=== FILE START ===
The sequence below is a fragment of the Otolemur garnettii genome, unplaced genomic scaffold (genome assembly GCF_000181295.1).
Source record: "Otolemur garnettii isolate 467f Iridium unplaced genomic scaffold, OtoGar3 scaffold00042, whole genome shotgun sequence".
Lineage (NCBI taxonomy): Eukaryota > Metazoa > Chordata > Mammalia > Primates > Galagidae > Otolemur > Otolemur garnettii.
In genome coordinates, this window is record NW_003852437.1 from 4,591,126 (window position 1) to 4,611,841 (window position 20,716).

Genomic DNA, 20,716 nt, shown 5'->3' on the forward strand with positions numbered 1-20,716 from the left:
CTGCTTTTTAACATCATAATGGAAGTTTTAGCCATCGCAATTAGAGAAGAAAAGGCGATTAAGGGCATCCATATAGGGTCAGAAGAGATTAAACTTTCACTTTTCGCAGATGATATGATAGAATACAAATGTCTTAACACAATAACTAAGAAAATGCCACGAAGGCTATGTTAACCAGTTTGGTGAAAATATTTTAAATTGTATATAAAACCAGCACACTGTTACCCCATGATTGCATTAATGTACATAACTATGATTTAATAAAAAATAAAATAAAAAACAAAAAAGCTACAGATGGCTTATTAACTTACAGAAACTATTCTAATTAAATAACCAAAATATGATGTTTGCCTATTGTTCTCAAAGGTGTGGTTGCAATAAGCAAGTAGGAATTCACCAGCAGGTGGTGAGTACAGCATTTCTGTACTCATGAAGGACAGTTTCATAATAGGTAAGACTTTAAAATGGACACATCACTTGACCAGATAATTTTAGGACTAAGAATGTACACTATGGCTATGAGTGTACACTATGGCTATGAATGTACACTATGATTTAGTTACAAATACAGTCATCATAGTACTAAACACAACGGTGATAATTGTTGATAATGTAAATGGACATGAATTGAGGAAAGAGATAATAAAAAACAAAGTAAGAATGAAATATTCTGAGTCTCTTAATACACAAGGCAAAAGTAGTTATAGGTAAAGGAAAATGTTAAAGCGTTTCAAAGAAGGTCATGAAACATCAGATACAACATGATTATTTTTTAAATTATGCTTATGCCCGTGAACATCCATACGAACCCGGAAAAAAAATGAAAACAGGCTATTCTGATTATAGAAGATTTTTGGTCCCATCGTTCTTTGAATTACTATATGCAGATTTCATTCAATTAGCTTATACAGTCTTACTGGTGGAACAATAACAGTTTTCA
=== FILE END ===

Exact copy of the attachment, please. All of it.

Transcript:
The sequence below is a fragment of the Otolemur garnettii genome, unplaced genomic scaffold (genome assembly GCF_000181295.1).
Source record: "Otolemur garnettii isolate 467f Iridium unplaced genomic scaffold, OtoGar3 scaffold00042, whole genome shotgun sequence".
Lineage (NCBI taxonomy): Eukaryota > Metazoa > Chordata > Mammalia > Primates > Galagidae > Otolemur > Otolemur garnettii.
In genome coordinates, this window is record NW_003852437.1 from 4,591,126 (window position 1) to 4,611,841 (window position 20,716).

Genomic DNA, 20,716 nt, shown 5'->3' on the forward strand with positions numbered 1-20,716 from the left:
CTGCTTTTTAACATCATAATGGAAGTTTTAGCCATCGCAATTAGAGAAGAAAAGGCGATTAAGGGCATCCATATAGGGTCAGAAGAGATTAAACTTTCACTTTTCGCAGATGATATGATAGAATACAAATGTCTTAACACAATAACTAAGAAAATGCCACGAAGGCTATGTTAACCAGTTTGGTGAAAATATTTTAAATTGTATATAAAACCAGCACACTGTTACCCCATGATTGCATTAATGTACATAACTATGATTTAATAAAAAATAAAATAAAAAACAAAAAAGCTACAGATGGCTTATTAACTTACAGAAACTATTCTAATTAAATAACCAAAATATGATGTTTGCCTATTGTTCTCAAAGGTGTGGTTGCAATAAGCAAGTAGGAATTCACCAGCAGGTGGTGAGTACAGCATTTCTGTACTCATGAAGGACAGTTTCATAATAGGTAAGACTTTAAAATGGACACATCACTTGACCAGATAATTTTAGGACTAAGAATGTACACTATGGCTATGAGTGTACACTATGGCTATGAATGTACACTATGATTTAGTTACAAATACAGTCATCATAGTACTAAACACAACGGTGATAATTGTTGATAATGTAAATGGACATGAATTGAGGAAAGAGATAATAAAAAACAAAGTAAGAATGAAATATTCTGAGTCTCTTAATACACAAGGCAAAAGTAGTTATAGGTAAAGGAAAATGTTAAAGCGTTTCAAAGAAGGTCATGAAACATCAGATACAACATGATTATTTTTTAAATTATGCTTATGCCCGTGAACATCCATACGAACCCGGAAAAAAAATGAAAACAGGCTATTCTGATTATAGAAGATTTTTGGTCCCATCGTTCTTTGAATTACTATATGCAGATTTCATTCAATTAGCTTATACAGTCTTACTGGTGGAACAATAACAGTTTTCA